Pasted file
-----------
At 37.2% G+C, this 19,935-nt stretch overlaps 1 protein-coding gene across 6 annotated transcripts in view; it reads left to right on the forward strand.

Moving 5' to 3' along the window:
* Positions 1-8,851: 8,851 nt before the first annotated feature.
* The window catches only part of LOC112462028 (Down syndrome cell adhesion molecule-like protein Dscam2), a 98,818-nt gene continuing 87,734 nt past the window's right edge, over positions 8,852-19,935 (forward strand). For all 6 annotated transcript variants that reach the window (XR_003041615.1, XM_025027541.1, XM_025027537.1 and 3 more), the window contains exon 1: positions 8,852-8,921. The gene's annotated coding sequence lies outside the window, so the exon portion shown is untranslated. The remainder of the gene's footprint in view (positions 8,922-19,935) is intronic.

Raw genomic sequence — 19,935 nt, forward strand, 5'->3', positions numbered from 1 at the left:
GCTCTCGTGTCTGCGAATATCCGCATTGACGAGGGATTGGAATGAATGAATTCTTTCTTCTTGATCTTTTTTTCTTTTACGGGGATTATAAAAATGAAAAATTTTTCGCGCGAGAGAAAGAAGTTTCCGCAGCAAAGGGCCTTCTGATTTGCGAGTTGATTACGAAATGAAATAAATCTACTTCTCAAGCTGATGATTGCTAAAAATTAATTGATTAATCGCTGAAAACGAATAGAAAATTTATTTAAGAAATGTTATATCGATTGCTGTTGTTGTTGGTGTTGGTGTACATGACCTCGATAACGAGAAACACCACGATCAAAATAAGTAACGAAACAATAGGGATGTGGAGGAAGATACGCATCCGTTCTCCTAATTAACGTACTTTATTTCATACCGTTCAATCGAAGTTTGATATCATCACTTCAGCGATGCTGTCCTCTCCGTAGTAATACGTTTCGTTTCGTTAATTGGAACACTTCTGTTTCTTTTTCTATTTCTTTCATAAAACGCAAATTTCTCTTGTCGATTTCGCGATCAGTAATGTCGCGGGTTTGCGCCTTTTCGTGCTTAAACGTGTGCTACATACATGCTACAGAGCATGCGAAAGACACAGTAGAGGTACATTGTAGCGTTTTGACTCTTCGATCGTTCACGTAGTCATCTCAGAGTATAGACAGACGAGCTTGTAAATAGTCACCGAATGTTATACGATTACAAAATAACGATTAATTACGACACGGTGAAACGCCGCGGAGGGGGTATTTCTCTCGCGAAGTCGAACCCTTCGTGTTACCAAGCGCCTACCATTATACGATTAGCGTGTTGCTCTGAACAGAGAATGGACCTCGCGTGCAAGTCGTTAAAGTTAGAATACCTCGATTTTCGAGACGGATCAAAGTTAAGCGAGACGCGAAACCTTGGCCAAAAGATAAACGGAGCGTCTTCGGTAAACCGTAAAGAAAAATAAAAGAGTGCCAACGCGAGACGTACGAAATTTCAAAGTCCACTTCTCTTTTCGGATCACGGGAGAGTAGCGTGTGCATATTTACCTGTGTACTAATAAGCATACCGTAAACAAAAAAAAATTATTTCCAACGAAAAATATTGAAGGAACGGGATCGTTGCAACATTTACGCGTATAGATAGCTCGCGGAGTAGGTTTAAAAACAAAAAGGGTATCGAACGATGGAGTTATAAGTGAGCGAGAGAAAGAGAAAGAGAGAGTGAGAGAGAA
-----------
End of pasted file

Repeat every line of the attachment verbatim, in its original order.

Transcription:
At 37.2% G+C, this 19,935-nt stretch overlaps 1 protein-coding gene across 6 annotated transcripts in view; it reads left to right on the forward strand.

Moving 5' to 3' along the window:
* Positions 1-8,851: 8,851 nt before the first annotated feature.
* The window catches only part of LOC112462028 (Down syndrome cell adhesion molecule-like protein Dscam2), a 98,818-nt gene continuing 87,734 nt past the window's right edge, over positions 8,852-19,935 (forward strand). For all 6 annotated transcript variants that reach the window (XR_003041615.1, XM_025027541.1, XM_025027537.1 and 3 more), the window contains exon 1: positions 8,852-8,921. The gene's annotated coding sequence lies outside the window, so the exon portion shown is untranslated. The remainder of the gene's footprint in view (positions 8,922-19,935) is intronic.

Raw genomic sequence — 19,935 nt, forward strand, 5'->3', positions numbered from 1 at the left:
GCTCTCGTGTCTGCGAATATCCGCATTGACGAGGGATTGGAATGAATGAATTCTTTCTTCTTGATCTTTTTTTCTTTTACGGGGATTATAAAAATGAAAAATTTTTCGCGCGAGAGAAAGAAGTTTCCGCAGCAAAGGGCCTTCTGATTTGCGAGTTGATTACGAAATGAAATAAATCTACTTCTCAAGCTGATGATTGCTAAAAATTAATTGATTAATCGCTGAAAACGAATAGAAAATTTATTTAAGAAATGTTATATCGATTGCTGTTGTTGTTGGTGTTGGTGTACATGACCTCGATAACGAGAAACACCACGATCAAAATAAGTAACGAAACAATAGGGATGTGGAGGAAGATACGCATCCGTTCTCCTAATTAACGTACTTTATTTCATACCGTTCAATCGAAGTTTGATATCATCACTTCAGCGATGCTGTCCTCTCCGTAGTAATACGTTTCGTTTCGTTAATTGGAACACTTCTGTTTCTTTTTCTATTTCTTTCATAAAACGCAAATTTCTCTTGTCGATTTCGCGATCAGTAATGTCGCGGGTTTGCGCCTTTTCGTGCTTAAACGTGTGCTACATACATGCTACAGAGCATGCGAAAGACACAGTAGAGGTACATTGTAGCGTTTTGACTCTTCGATCGTTCACGTAGTCATCTCAGAGTATAGACAGACGAGCTTGTAAATAGTCACCGAATGTTATACGATTACAAAATAACGATTAATTACGACACGGTGAAACGCCGCGGAGGGGGTATTTCTCTCGCGAAGTCGAACCCTTCGTGTTACCAAGCGCCTACCATTATACGATTAGCGTGTTGCTCTGAACAGAGAATGGACCTCGCGTGCAAGTCGTTAAAGTTAGAATACCTCGATTTTCGAGACGGATCAAAGTTAAGCGAGACGCGAAACCTTGGCCAAAAGATAAACGGAGCGTCTTCGGTAAACCGTAAAGAAAAATAAAAGAGTGCCAACGCGAGACGTACGAAATTTCAAAGTCCACTTCTCTTTTCGGATCACGGGAGAGTAGCGTGTGCATATTTACCTGTGTACTAATAAGCATACCGTAAACAAAAAAAAATTATTTCCAACGAAAAATATTGAAGGAACGGGATCGTTGCAACATTTACGCGTATAGATAGCTCGCGGAGTAGGTTTAAAAACAAAAAGGGTATCGAACGATGGAGTTATAAGTGAGCGAGAGAAAGAGAAAGAGAGAGTGAGAGAGAA